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Internet of Things – iBeacons

Today I will talk about how you can use iBeacons with mobile apps. I will create a simple iPhone app that can find an iBeacon, and show information about it.


The idea of iBeacons is quite simple: it’s a small device that sends out a signal that a mobile phone (or tablet) can pick up and act on. The technology used to send the signal is a version of Bluetooth using low energy, so that its battery can last longer. Depending on the signal’s strength, the phone can determine the distance to the iBeacon, and on iOS, the distinctions are made between immediate (within a few centimeters), near (within a couple of meters), and far (greater than 10 meters, and up to about 50 meters). The information in the signal is mainly an identity, which is composed by a UUID, and a major and minor numeric values. When an app in the phone receive the signal, the normal scenario is that it will use the identity to request information from a service (often in the cloud), and show the result of the response. In this example the iBeacon is placed close to a specific shoe, and therefore the service will return information about the shoe, which is then shown in the app.


Let’s create an iPhone app that listens to iBeacons, and to do that you first need an iPhone 4S or later. You also need to be a registered iOS developer (you can enroll at…), and then you have to download and install the development tools (Xcode with SDK). Finally, you need an iBeacon, and I’m using one from Estimote (, but there are many others to choose from.


Now it’s time to open Xcode and create a new project as a single view iOS application, and start by adding the framework CoreLocation. Then update AppDelegate.h (that you find on, and first we import CoreLocation (on line 1) as well as add the location manager delegate (on line 2). Then we add two properties for the beacon region and the location manager (on lines 3-4).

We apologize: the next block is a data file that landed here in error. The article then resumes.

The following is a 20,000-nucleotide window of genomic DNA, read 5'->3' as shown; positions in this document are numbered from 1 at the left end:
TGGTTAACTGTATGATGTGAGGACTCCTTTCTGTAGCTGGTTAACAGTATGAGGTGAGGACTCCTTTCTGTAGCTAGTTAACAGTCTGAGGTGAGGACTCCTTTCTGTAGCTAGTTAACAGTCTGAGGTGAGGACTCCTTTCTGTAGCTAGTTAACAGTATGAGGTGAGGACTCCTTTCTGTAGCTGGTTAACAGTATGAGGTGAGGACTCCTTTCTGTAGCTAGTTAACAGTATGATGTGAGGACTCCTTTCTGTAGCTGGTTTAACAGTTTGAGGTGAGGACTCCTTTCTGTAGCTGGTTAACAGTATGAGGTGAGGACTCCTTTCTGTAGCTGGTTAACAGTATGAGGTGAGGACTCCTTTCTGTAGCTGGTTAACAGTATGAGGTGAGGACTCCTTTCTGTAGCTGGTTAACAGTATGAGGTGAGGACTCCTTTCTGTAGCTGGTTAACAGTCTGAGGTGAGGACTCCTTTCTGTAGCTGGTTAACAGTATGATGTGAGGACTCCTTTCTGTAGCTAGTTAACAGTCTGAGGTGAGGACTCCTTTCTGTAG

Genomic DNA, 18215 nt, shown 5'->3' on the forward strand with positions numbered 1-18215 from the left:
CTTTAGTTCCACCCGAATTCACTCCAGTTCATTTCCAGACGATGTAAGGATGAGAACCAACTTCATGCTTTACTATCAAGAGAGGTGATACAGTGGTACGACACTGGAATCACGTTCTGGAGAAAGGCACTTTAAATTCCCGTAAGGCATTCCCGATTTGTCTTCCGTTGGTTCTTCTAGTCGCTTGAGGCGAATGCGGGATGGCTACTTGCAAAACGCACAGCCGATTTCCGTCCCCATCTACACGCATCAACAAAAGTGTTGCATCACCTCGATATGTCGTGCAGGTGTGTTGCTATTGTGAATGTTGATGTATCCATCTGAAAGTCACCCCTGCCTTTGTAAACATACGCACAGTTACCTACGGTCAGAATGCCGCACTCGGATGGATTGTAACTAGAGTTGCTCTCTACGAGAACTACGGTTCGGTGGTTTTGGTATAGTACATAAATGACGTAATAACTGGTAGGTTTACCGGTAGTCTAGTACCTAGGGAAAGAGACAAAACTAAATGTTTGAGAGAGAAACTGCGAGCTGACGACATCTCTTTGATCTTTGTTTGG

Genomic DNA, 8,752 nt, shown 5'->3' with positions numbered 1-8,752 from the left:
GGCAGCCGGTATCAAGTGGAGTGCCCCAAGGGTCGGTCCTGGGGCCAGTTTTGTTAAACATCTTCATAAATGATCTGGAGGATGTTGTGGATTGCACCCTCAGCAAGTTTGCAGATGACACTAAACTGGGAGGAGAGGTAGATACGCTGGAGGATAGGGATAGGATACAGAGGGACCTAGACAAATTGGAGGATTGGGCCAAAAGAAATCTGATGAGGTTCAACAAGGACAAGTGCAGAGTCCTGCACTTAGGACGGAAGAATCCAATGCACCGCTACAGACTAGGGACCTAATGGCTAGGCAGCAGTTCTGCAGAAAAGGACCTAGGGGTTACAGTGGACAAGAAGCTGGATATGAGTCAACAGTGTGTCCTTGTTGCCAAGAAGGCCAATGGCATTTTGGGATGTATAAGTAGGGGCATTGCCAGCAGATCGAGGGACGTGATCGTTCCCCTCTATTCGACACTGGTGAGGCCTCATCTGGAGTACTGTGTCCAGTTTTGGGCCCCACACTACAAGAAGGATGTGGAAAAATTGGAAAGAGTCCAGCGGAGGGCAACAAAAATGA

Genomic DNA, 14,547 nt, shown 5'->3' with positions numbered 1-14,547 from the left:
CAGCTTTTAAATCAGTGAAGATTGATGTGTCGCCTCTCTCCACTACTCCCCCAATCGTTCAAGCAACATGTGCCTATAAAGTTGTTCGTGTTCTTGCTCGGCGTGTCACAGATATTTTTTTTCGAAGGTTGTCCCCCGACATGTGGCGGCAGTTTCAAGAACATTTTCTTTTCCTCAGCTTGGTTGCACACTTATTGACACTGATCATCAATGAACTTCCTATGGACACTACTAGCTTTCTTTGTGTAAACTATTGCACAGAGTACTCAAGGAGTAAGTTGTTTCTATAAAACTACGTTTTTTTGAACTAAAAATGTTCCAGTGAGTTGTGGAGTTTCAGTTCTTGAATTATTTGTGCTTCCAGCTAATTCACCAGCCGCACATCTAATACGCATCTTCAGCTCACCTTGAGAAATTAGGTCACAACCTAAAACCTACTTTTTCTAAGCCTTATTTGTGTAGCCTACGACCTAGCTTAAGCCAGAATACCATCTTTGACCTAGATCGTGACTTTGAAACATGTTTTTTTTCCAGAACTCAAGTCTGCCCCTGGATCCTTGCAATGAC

Now update the implementation part of AppDelegate.m (that you find on, and first we set up the location manager (on lines 3-4). Then the beacon region is set up (on lines 5-7, and please replace the zeros with the UUID of your iBeacon), and the location manager is instructed to start looking for the region (on line 8). In the didDetermineState method, we start by checking if we just entered or left the region (on line 13 and 27), and if we entered the region, we start looking for iBeacons (on line 15), and check whether the app is in the background (on line 18). If it is, a local notification is shown welcoming the user to the store (on lines 20-22), and if the app is in the foreground (active), an alert is shown with the same message instead (on line 25). If we left the region, we just stop looking for iBeacons (on line 28). When one or more iBeacons are found in didRangeBeacons, we show information about each one of them (on lines 32-34).


The idea is that we have a chain of stores where the iBeacons in each store have the same UUID. Inside the store, the different iBeacons have different major (e.g. for department) and minor (e.g. for individual location) values. As we are just looking for the UUID when showing the welcome message (in didDetermineState), it can be triggered by any of the iBeacons in the store. Please note that this also works if the app is not in the background (i.e. not started), and even if the phone is sleeping (i.e. the local notification will show up on the lock screen), as iOS will keep track of which apps are looking for which iBeacons and wake them up when any of the right iBeacons are close. Then, when we get the information for each iBeacon (in didRangeBeacons), we can send a request to the server to ask for more information (e.g. that this beacon is connected to a special offer), and then show it to the user (after asking the user for a confirmation). Even if the concept of iBeacons is simple, it’s very powerful, and that’s why we will see these things everywhere in the coming years.


That’s how you can use iBeacons in your apps.


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